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Re: EXT3 Worries / Its the army brats that worry me!?!


On Wed, Aug 01, 2001 at 11:41:46PM -0700, IT3 Stuart B. Tener, USNR-R wrote:
>             Well I do appreciate the fact that all upgrades and software
> implementations have risk, but, there comes a point when code must be frozen
> and be anointed as at some level of quality.

Right.  I consider ext3 on 2.4 code-frozen today pending one checkin
of major auditing of error-handling paths, but that doesn't change any
of the normal core code paths.

> possible failures. Just was curious, if you though I would be loading
> software which works yet?

It works for me, it works under severe stress testing for the authors
and internally in Red Hat, and it works under the stress testing that
VA Linux did before installing it on their turnkey storage servers.

> When do you think it will at a point when your
> legal department and marketing department will feel comfortable telling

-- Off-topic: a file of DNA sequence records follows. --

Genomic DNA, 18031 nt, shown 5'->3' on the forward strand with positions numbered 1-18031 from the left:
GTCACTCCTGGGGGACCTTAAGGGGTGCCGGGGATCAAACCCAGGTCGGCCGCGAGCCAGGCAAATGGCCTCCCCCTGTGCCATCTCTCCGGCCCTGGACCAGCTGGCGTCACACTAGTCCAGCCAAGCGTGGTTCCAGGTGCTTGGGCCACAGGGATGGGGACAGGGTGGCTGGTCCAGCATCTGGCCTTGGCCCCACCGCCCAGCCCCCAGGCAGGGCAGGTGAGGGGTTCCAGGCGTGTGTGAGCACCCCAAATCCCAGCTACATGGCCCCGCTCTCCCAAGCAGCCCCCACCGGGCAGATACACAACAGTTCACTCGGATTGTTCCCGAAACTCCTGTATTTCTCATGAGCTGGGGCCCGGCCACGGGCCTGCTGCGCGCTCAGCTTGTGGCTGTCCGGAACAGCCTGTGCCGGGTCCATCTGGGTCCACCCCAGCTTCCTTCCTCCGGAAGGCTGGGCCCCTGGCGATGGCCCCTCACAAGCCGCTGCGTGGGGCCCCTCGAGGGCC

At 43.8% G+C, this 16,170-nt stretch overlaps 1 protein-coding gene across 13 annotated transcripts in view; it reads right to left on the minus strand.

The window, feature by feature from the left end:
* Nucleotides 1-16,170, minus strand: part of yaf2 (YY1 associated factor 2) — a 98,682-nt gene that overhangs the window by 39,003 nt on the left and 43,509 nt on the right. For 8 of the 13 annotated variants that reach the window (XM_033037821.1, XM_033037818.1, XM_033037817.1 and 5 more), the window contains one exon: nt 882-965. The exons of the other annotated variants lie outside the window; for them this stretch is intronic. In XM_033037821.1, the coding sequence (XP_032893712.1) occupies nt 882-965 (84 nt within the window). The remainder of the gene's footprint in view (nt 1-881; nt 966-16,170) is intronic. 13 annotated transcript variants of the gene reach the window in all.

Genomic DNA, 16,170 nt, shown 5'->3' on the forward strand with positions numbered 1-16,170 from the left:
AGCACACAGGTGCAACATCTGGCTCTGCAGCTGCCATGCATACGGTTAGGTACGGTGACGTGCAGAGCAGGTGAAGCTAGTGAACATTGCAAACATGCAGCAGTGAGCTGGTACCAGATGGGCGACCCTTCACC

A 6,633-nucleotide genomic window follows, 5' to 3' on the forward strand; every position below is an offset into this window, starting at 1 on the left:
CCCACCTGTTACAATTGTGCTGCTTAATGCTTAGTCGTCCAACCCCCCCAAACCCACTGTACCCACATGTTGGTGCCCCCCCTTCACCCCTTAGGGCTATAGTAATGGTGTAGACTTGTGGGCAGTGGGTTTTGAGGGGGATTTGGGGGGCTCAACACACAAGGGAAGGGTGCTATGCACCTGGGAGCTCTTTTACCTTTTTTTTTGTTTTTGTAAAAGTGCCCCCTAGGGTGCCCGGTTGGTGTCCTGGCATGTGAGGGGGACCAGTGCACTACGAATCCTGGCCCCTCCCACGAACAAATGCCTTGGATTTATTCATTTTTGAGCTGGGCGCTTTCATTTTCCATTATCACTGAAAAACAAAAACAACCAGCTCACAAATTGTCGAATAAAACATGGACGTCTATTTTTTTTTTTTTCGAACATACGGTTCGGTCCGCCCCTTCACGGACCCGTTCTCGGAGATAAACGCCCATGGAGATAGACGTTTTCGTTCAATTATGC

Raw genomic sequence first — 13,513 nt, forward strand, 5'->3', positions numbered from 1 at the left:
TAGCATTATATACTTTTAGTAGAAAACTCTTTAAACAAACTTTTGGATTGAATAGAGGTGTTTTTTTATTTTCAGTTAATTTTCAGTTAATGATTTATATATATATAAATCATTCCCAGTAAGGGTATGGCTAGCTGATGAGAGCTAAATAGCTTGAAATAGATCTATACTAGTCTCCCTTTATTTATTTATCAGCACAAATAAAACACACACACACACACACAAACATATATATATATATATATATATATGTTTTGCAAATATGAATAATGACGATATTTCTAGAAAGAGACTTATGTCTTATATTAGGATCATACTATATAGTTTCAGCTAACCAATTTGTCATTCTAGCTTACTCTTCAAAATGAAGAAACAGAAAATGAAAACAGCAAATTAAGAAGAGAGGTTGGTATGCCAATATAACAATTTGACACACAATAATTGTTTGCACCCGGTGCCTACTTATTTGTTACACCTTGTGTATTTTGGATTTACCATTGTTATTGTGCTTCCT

> people to implement it or at least supplying it to them in a future release.

Well, it just went out a few days ago as part of the latest Red Hat
beta release, Roswell.  I can't give release dates, but the public
beta follows on from a lot of other internal and external testing so
I've got reasonable faith in the robustness of the ext3 that was
shipped there.

> queasy, but can you say that you estimate it to be x months away from being
> offered up as part of the default Linus kernel?

It is part of 2.4-ac as of yesterday.  I don't expect Linus to take it
before 2.5.

> However, is it as safe as ext2 is given all things being
> equal?

ext2 on 2.2?  No, that code has had far too much exposure and has an
extremely high level of trust as a result.  2.4?  Less of a difference
--- 2.4's VM and ext2 code are both much younger.  ext3 is still more
complex, and newer, and as a result _has_ to be considered more of a
risk purely from a theoretical point of view.  But the testing ext3
has had on 2.4 has gone extremely well, and with its inclusion into
-ac I hope that any lingering bugs will be flushed out quickly (there
are _always_ bugs you don't find in testing.)


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